In an edge deployment model, Internet-of-Things (IoT) applications, e.g. for building automation or video surveillance, must process data locally on IoT devices without relying on permanent connectivity to a cloud backend. The ability to harness the combined resources of multiple IoT devices for computation is influenced by the quality of wireless network connectivity. An open challenge is how practical edge-based IoT applications can be realised that are robust to changes in network bandwidth between IoT devices, due to interference and intermittent connectivity.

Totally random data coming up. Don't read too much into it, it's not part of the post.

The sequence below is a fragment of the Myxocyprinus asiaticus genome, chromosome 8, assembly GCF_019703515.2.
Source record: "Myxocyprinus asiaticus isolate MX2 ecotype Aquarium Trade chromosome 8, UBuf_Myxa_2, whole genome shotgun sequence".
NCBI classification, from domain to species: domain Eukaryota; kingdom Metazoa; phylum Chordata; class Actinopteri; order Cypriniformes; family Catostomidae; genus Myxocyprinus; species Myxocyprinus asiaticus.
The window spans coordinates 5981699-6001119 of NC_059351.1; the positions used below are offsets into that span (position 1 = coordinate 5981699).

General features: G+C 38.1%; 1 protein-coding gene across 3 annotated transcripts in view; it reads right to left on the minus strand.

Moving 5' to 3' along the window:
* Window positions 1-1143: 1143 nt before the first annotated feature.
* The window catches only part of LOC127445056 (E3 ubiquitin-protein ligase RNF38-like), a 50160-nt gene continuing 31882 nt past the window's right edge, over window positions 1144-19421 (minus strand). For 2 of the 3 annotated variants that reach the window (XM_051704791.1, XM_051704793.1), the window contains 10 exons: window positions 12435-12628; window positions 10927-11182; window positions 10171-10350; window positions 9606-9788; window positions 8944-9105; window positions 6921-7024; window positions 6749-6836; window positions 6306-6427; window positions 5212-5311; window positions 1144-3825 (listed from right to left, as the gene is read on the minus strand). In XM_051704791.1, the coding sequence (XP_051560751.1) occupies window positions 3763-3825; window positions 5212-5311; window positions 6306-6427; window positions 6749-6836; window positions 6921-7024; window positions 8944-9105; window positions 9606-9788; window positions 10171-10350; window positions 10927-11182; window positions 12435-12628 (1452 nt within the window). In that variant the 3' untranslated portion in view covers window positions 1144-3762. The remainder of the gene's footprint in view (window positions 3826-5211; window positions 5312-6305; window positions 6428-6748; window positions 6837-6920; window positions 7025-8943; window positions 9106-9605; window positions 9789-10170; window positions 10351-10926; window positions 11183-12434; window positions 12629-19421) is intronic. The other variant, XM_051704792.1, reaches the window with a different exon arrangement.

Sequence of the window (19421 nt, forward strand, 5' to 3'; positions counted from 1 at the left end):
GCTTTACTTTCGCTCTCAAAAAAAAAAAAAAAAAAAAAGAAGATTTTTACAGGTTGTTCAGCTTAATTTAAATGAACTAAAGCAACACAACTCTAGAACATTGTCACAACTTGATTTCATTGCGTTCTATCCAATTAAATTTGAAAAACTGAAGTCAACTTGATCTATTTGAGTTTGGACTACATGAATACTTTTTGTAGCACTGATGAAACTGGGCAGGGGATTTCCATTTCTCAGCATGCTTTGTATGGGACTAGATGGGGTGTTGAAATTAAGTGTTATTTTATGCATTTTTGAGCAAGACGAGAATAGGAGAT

We present Frontier, a distributed and resilient edge processing platform for IoT devices. The key idea is to express data-intensive IoT application as continuous data-parallel streaming queries and to improve query throughput in an unreliable wireless network by exploiting network path diversity: a query includes operator replicas at different IoT nodes, which increases possible network paths for data. Frontier dynamically routes stream data to operator replicas based on network path conditions. Nodes probe path throughput and use backpressure stream routing to decide on transmission rates, while exploiting multiple operator replicas for data-parallelism. If a node loses network connectivity, a transient disconnection recovery mechanism reprocesses the lost data. Our experimental evaluation of Frontier shows that network path diversity improves throughput by 1.3×–2.8× for different IoT applications, while being resilient to intermittent network connectivity.